While Museveni thought that investing in infrastructure was the only way the limping economy could be spurred, Katureebe maintained that investors couldn’t invest in a country like Uganda where commercial and land disputes take decades to be resolved because of the inadequate judicial officers, adding that trillions of shillings are held up at the Commercial Court which has only four judges.
The austerity measures preordained that plans such as automating courts, constructing more courts and institutional houses, had be shelved. For a while. As he leaves office, the annual Judiciary’ budget has stagnated at around Shs181.61 billion, which is a drop in an ocean, and Judiciary Administration Bill, which guarantees financial independence of the Judiciary, only recently passed by Parliament after a long time.
One of Katureebe’s key pledges were to ensure the public trusts the Judiciary and he was going to do it through fighting corruption, real or perceived. He had a mountain to climb, reports by the Inspector General of Government, Transparency International and the media ranked the Judiciary as one of the most corrupt institutions in Uganda.
In 2015, Justice Kanyeihamba, senior lawyer Peter Mulira and Tamale Mirundi, then Museveni’s press secretary, publically accused judges of taking bribes.
In April 2015, Katureebe wrote to the trio asking them to give him in confidence the names of judicial officers who they know as corrupt such that he could deal with them in accordance with the law and the Constitution.
What is known is that of the three, only Kanyeihamba wrote back detailing several judges who he accused of being corrupt. But in response, Katureebe told the professor that his accusations never met the prerequisite threshold to warrant him to invite the JSC to carry out further investigations.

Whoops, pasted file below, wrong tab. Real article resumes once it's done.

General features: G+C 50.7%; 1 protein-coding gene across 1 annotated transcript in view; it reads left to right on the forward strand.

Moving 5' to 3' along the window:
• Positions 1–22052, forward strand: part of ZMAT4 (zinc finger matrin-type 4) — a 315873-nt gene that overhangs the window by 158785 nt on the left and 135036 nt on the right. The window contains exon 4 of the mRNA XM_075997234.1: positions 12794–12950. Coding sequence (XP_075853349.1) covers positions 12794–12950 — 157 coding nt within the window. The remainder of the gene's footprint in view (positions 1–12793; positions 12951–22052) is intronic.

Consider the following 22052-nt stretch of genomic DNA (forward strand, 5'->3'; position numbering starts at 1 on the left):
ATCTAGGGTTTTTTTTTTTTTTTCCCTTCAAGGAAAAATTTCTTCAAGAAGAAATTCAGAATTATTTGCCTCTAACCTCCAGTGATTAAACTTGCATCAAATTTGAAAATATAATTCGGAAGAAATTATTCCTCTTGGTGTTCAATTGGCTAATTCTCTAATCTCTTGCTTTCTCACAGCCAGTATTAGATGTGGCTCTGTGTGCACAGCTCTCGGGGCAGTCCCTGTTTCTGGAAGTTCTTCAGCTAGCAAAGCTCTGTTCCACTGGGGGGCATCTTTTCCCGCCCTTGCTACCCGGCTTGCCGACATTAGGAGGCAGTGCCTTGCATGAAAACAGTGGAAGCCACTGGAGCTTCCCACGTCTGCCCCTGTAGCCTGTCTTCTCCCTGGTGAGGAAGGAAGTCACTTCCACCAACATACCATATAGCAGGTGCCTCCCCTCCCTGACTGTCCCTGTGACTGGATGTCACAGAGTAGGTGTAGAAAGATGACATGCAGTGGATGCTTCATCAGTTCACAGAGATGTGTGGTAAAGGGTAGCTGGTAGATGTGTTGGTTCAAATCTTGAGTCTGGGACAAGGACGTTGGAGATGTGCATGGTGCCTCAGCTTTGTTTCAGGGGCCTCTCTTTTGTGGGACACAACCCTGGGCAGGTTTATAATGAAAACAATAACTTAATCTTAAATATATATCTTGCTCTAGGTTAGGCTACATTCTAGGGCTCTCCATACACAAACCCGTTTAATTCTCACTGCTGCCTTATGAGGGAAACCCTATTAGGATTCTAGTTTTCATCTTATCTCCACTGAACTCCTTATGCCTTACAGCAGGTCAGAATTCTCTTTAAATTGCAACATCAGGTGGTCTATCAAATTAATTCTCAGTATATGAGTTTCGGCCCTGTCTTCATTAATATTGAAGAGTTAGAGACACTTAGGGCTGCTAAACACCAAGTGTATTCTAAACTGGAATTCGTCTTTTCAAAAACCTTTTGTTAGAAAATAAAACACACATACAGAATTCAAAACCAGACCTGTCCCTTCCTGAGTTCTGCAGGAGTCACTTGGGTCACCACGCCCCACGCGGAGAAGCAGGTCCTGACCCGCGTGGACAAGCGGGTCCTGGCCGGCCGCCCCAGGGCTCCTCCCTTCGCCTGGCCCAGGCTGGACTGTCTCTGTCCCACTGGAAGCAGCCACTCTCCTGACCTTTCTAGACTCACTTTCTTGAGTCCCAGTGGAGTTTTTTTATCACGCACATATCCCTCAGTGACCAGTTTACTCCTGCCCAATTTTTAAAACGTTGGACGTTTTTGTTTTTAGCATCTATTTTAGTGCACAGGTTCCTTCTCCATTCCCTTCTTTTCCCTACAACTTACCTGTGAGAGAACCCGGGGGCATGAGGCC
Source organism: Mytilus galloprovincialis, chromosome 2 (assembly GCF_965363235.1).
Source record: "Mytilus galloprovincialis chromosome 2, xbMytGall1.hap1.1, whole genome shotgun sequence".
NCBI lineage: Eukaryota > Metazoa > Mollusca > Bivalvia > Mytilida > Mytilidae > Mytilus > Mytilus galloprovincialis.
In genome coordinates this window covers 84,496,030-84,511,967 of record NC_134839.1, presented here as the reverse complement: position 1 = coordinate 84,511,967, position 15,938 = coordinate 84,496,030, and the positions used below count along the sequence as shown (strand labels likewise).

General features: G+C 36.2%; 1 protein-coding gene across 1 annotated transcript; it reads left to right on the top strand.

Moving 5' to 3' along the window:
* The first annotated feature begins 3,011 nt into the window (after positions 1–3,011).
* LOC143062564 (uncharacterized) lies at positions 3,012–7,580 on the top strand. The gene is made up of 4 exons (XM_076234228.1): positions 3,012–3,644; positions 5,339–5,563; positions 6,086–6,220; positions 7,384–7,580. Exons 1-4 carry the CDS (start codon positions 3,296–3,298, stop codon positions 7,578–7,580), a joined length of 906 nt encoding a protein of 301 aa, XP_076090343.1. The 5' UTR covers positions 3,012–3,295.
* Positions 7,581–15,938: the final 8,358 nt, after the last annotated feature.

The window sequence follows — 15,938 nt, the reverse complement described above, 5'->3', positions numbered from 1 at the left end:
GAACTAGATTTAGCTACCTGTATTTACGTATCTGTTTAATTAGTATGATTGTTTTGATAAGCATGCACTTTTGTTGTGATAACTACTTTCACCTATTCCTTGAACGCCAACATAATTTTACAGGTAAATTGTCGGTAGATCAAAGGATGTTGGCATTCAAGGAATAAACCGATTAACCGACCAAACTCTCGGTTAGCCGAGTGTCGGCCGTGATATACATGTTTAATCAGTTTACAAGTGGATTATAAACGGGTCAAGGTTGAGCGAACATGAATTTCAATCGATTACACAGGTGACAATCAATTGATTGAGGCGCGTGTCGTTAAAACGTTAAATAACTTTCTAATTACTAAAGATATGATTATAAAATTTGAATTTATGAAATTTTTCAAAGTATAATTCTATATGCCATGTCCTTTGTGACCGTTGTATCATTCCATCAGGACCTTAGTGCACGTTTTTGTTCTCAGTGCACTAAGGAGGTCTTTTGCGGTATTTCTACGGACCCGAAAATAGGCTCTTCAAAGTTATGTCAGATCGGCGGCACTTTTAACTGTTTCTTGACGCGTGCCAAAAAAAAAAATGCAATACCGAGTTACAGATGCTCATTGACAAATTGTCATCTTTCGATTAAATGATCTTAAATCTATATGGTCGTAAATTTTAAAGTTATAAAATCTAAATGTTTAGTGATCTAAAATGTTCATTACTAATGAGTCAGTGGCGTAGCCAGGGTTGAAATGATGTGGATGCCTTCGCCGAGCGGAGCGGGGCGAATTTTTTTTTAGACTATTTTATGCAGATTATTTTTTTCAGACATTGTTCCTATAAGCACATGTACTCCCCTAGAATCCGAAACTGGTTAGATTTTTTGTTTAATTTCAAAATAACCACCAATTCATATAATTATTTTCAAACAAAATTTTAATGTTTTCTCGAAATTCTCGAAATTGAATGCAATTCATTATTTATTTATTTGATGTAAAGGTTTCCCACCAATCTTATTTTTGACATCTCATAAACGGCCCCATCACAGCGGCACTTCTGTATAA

Kanyeihamba predictably was dismayed and he accused Katureebe of breaching the spirit of discretion when the Chief Justice disclosed to the impugned judges that it was him who had accused them of corruption. From that point, Kanyeihamba’s relationship with Katureebe, who he lectured at Makerere University in the 1970s, took a downturn curve.
According to Walubiri, under Katureebe’s administration, things haven’t worsened but nothing spectacular has happened.
“Corruption has remained the hallmark of the Judiciary. [There is] delay in delivering judgements in other courts, except for the Supreme Court,” he said.
During his five-year reign, several magistrates have lost their jobs because of corruption, but to many this not new. The feeling is that as always the judges have been insulated, a charge Katureebe has vehemently denied.
He instead blames the JSC for not acting in situations where the Judiciary has passed on complaints where judges are accused of graft and misconduct.
Justice Steven Kavuma, for example, had several accusations filed against him at the JSC but they were never heard until he retired in 2017, while those against High Court judge Joseph Murangira have been dismissed one after the other by the commission, citing insufficient evidence, among other things.
The Judiciary has also resorted to transferring Justice Murangira from one station to another whenever litigants raised queries. From the time Katureebe took over, Murangira has been at High Court Lands Division, Criminal Division, and now at the Family Division via Mubende High Court.
“That’s how the Judiciary has been working,” Walubiri offered. “You raise a complaint against a judge, they don’t punish him. They just transfer him.”
For the first time in Uganda’s history, there was national court case census conducted in December 2015. Initially, cases clogging Uganda’s judicial system were not known with many speculating that totalled to 400,000 cases.
But by the time the Katureebe-instituted national case census taskforce led by Justice Peter Henry Adonyo was done with its work, the cases that clogged court system over decades were 114,809.
They ranged from criminal, civil, family to land cases. Since they had got an actual figure they could with confidence go to government and donors and ask for money to sort out the logjam, Katureebe reasoned.
It seems the idea of knowing the number of cases in the system could be working with figures showing that convicts in prison now out-numbered the inmates on remand, for the first time.
In last part next week, we look at the political cases that will define Katureebe’s career.